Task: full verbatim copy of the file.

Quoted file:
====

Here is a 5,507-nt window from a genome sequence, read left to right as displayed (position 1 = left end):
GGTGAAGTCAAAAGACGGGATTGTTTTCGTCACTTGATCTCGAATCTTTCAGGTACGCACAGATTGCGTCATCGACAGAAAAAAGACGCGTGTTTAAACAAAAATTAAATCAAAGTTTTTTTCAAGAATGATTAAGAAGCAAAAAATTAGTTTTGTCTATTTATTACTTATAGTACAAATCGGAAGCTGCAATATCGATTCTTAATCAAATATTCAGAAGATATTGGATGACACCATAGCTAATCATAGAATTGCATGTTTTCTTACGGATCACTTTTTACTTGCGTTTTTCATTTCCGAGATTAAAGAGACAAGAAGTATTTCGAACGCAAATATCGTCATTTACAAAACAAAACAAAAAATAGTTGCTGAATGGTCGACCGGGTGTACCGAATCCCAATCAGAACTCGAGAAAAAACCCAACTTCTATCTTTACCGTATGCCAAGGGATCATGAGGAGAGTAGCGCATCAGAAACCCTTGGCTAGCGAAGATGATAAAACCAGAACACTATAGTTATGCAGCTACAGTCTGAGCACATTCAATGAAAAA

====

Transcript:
Here is a 5,507-nt window from a genome sequence, read left to right as displayed (position 1 = left end):
GGTGAAGTCAAAAGACGGGATTGTTTTCGTCACTTGATCTCGAATCTTTCAGGTACGCACAGATTGCGTCATCGACAGAAAAAAGACGCGTGTTTAAACAAAAATTAAATCAAAGTTTTTTTCAAGAATGATTAAGAAGCAAAAAATTAGTTTTGTCTATTTATTACTTATAGTACAAATCGGAAGCTGCAATATCGATTCTTAATCAAATATTCAGAAGATATTGGATGACACCATAGCTAATCATAGAATTGCATGTTTTCTTACGGATCACTTTTTACTTGCGTTTTTCATTTCCGAGATTAAAGAGACAAGAAGTATTTCGAACGCAAATATCGTCATTTACAAAACAAAACAAAAAATAGTTGCTGAATGGTCGACCGGGTGTACCGAATCCCAATCAGAACTCGAGAAAAAACCCAACTTCTATCTTTACCGTATGCCAAGGGATCATGAGGAGAGTAGCGCATCAGAAACCCTTGGCTAGCGAAGATGATAAAACCAGAACACTATAGTTATGCAGCTACAGTCTGAGCACATTCAATGAAAAA